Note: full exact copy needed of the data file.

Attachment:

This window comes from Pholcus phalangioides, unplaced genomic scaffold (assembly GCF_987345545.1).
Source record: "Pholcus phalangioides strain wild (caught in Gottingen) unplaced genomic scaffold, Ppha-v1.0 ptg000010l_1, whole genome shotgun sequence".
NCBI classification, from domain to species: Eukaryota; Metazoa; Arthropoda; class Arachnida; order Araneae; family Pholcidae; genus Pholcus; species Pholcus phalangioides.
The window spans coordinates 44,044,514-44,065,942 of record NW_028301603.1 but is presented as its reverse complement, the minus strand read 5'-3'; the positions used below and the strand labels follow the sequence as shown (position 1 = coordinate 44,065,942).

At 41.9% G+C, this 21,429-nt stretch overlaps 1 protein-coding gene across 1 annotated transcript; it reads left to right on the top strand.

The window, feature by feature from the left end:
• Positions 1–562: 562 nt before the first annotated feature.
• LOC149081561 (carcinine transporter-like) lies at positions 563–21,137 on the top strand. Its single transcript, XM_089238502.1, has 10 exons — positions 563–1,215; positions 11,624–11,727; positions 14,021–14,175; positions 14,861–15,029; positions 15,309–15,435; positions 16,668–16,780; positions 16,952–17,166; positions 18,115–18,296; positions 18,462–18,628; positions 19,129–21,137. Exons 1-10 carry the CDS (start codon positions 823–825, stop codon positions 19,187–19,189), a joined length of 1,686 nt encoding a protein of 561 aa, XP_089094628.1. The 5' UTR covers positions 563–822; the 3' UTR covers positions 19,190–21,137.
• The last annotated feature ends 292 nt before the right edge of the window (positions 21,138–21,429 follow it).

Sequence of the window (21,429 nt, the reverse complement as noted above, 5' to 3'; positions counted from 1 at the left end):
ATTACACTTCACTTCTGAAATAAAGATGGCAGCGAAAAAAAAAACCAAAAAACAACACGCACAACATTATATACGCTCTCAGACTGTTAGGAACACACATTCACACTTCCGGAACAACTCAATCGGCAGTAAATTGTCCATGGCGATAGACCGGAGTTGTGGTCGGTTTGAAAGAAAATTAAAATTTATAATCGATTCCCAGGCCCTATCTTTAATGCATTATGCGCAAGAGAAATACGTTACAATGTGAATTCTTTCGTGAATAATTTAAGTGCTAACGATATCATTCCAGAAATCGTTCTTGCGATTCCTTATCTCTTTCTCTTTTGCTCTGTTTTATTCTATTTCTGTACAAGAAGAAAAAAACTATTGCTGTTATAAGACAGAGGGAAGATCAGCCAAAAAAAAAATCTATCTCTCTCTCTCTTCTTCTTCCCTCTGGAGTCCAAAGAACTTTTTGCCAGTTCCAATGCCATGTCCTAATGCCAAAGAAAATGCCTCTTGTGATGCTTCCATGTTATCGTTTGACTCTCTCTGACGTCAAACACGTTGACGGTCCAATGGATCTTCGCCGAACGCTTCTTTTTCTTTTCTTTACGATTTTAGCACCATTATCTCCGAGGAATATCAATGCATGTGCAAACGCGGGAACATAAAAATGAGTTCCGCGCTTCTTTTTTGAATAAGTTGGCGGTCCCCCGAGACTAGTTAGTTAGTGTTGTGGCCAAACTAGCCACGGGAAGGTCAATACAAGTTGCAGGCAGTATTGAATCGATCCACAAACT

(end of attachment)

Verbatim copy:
This window comes from Pholcus phalangioides, unplaced genomic scaffold (assembly GCF_987345545.1).
Source record: "Pholcus phalangioides strain wild (caught in Gottingen) unplaced genomic scaffold, Ppha-v1.0 ptg000010l_1, whole genome shotgun sequence".
NCBI classification, from domain to species: Eukaryota; Metazoa; Arthropoda; class Arachnida; order Araneae; family Pholcidae; genus Pholcus; species Pholcus phalangioides.
The window spans coordinates 44,044,514-44,065,942 of record NW_028301603.1 but is presented as its reverse complement, the minus strand read 5'-3'; the positions used below and the strand labels follow the sequence as shown (position 1 = coordinate 44,065,942).

At 41.9% G+C, this 21,429-nt stretch overlaps 1 protein-coding gene across 1 annotated transcript; it reads left to right on the top strand.

The window, feature by feature from the left end:
• Positions 1–562: 562 nt before the first annotated feature.
• LOC149081561 (carcinine transporter-like) lies at positions 563–21,137 on the top strand. Its single transcript, XM_089238502.1, has 10 exons — positions 563–1,215; positions 11,624–11,727; positions 14,021–14,175; positions 14,861–15,029; positions 15,309–15,435; positions 16,668–16,780; positions 16,952–17,166; positions 18,115–18,296; positions 18,462–18,628; positions 19,129–21,137. Exons 1-10 carry the CDS (start codon positions 823–825, stop codon positions 19,187–19,189), a joined length of 1,686 nt encoding a protein of 561 aa, XP_089094628.1. The 5' UTR covers positions 563–822; the 3' UTR covers positions 19,190–21,137.
• The last annotated feature ends 292 nt before the right edge of the window (positions 21,138–21,429 follow it).

Sequence of the window (21,429 nt, the reverse complement as noted above, 5' to 3'; positions counted from 1 at the left end):
ATTACACTTCACTTCTGAAATAAAGATGGCAGCGAAAAAAAAAACCAAAAAACAACACGCACAACATTATATACGCTCTCAGACTGTTAGGAACACACATTCACACTTCCGGAACAACTCAATCGGCAGTAAATTGTCCATGGCGATAGACCGGAGTTGTGGTCGGTTTGAAAGAAAATTAAAATTTATAATCGATTCCCAGGCCCTATCTTTAATGCATTATGCGCAAGAGAAATACGTTACAATGTGAATTCTTTCGTGAATAATTTAAGTGCTAACGATATCATTCCAGAAATCGTTCTTGCGATTCCTTATCTCTTTCTCTTTTGCTCTGTTTTATTCTATTTCTGTACAAGAAGAAAAAAACTATTGCTGTTATAAGACAGAGGGAAGATCAGCCAAAAAAAAAATCTATCTCTCTCTCTCTTCTTCTTCCCTCTGGAGTCCAAAGAACTTTTTGCCAGTTCCAATGCCATGTCCTAATGCCAAAGAAAATGCCTCTTGTGATGCTTCCATGTTATCGTTTGACTCTCTCTGACGTCAAACACGTTGACGGTCCAATGGATCTTCGCCGAACGCTTCTTTTTCTTTTCTTTACGATTTTAGCACCATTATCTCCGAGGAATATCAATGCATGTGCAAACGCGGGAACATAAAAATGAGTTCCGCGCTTCTTTTTTGAATAAGTTGGCGGTCCCCCGAGACTAGTTAGTTAGTGTTGTGGCCAAACTAGCCACGGGAAGGTCAATACAAGTTGCAGGCAGTATTGAATCGATCCACAAACT